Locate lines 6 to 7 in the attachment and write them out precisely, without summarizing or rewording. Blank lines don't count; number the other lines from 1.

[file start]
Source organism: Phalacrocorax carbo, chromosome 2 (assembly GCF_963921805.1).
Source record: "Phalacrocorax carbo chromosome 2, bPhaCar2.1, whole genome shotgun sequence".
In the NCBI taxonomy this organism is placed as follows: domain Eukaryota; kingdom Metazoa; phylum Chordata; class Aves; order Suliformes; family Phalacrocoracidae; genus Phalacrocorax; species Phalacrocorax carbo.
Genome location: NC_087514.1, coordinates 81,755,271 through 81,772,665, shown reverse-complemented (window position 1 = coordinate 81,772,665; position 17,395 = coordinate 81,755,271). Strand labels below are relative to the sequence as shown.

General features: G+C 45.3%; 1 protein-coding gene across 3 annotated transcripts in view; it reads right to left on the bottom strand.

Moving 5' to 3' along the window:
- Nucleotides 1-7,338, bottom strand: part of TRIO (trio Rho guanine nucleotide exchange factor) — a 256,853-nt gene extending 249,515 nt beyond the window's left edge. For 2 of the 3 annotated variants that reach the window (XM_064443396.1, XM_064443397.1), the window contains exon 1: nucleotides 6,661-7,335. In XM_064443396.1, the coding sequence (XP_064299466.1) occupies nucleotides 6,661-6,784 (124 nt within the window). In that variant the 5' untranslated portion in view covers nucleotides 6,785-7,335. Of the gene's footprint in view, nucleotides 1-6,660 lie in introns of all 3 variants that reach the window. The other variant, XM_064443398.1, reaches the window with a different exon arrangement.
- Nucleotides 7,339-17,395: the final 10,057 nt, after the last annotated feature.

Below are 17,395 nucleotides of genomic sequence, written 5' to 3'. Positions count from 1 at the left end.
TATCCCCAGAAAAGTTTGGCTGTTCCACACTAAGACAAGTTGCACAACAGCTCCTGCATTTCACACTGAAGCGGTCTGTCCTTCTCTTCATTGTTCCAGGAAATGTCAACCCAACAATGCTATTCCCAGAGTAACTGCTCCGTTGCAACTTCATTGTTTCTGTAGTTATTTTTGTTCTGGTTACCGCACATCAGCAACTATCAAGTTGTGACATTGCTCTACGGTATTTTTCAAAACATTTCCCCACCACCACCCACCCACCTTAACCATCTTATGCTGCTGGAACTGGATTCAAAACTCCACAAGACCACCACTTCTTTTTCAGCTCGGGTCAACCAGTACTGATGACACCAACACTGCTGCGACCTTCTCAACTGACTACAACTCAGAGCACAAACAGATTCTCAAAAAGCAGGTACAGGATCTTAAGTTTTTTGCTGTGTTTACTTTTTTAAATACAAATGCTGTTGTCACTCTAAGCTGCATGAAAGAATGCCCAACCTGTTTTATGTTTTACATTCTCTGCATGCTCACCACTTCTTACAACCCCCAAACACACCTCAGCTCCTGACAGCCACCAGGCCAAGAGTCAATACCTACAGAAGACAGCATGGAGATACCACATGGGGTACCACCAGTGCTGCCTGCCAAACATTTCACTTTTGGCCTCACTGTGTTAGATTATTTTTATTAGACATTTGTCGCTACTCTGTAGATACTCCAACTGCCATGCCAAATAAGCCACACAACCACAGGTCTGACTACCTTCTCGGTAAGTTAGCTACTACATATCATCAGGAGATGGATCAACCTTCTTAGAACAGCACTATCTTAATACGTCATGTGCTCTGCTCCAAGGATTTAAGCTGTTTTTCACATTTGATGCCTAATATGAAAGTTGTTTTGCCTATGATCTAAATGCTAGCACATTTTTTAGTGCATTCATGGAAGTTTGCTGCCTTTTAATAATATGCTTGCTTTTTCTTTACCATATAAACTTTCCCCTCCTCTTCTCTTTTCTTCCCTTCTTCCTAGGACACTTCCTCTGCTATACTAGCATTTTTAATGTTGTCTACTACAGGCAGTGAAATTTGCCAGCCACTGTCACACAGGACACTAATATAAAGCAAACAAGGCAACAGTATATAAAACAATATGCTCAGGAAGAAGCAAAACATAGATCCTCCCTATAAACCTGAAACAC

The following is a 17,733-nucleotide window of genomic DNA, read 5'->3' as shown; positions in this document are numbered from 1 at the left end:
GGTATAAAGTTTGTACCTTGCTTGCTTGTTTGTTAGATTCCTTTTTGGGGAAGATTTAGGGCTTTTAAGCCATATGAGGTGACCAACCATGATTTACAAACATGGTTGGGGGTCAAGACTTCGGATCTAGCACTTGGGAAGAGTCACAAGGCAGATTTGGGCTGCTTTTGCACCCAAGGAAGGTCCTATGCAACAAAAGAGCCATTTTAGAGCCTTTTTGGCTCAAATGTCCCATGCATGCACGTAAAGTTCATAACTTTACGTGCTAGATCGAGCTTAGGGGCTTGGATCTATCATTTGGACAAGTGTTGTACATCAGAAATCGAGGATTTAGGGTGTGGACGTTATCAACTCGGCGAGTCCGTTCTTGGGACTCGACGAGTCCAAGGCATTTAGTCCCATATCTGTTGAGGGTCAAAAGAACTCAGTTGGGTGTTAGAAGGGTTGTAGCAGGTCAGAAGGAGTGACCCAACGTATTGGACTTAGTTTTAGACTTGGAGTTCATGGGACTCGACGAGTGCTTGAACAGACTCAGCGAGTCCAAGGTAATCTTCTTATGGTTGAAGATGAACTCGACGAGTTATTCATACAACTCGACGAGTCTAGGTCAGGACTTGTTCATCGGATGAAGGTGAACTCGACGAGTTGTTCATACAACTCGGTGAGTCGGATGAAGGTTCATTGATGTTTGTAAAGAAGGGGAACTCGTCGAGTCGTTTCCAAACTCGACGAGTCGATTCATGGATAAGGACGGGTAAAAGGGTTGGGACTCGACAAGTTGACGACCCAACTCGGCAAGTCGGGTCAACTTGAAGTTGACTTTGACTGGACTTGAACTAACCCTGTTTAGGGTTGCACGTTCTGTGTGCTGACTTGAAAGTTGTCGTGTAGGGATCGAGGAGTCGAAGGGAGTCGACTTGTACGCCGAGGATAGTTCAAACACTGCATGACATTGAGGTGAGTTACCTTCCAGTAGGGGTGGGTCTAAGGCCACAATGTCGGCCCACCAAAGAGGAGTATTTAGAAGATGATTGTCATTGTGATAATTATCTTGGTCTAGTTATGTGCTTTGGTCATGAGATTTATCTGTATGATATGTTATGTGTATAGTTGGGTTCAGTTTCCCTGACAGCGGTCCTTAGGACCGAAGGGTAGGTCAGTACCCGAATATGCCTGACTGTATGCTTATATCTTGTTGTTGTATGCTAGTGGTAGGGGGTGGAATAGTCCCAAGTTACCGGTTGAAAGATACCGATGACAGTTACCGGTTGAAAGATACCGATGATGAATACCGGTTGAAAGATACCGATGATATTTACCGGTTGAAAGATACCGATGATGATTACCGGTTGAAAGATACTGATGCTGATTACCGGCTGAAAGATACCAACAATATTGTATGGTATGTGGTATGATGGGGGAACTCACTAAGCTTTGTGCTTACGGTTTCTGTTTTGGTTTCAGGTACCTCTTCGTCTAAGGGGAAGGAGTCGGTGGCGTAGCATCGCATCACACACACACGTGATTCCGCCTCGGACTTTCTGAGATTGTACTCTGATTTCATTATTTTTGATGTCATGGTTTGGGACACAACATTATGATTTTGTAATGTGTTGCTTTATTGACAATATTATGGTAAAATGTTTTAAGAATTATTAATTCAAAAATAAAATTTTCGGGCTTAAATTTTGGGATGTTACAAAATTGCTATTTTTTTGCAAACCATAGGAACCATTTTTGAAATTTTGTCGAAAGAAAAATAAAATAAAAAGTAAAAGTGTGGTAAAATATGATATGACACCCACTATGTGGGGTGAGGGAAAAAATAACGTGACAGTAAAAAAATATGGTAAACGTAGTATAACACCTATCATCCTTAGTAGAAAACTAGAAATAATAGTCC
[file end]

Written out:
Moving 5' to 3' along the window:
- Nucleotides 1-7,338, bottom strand: part of TRIO (trio Rho guanine nucleotide exchange factor) — a 256,853-nt gene extending 249,515 nt beyond the window's left edge. For 2 of the 3 annotated variants that reach the window (XM_064443396.1, XM_064443397.1), the window contains exon 1: nucleotides 6,661-7,335. In XM_064443396.1, the coding sequence (XP_064299466.1) occupies nucleotides 6,661-6,784 (124 nt within the window). In that variant the 5' untranslated portion in view covers nucleotides 6,785-7,335. Of the gene's footprint in view, nucleotides 1-6,660 lie in introns of all 3 variants that reach the window. The other variant, XM_064443398.1, reaches the window with a different exon arrangement.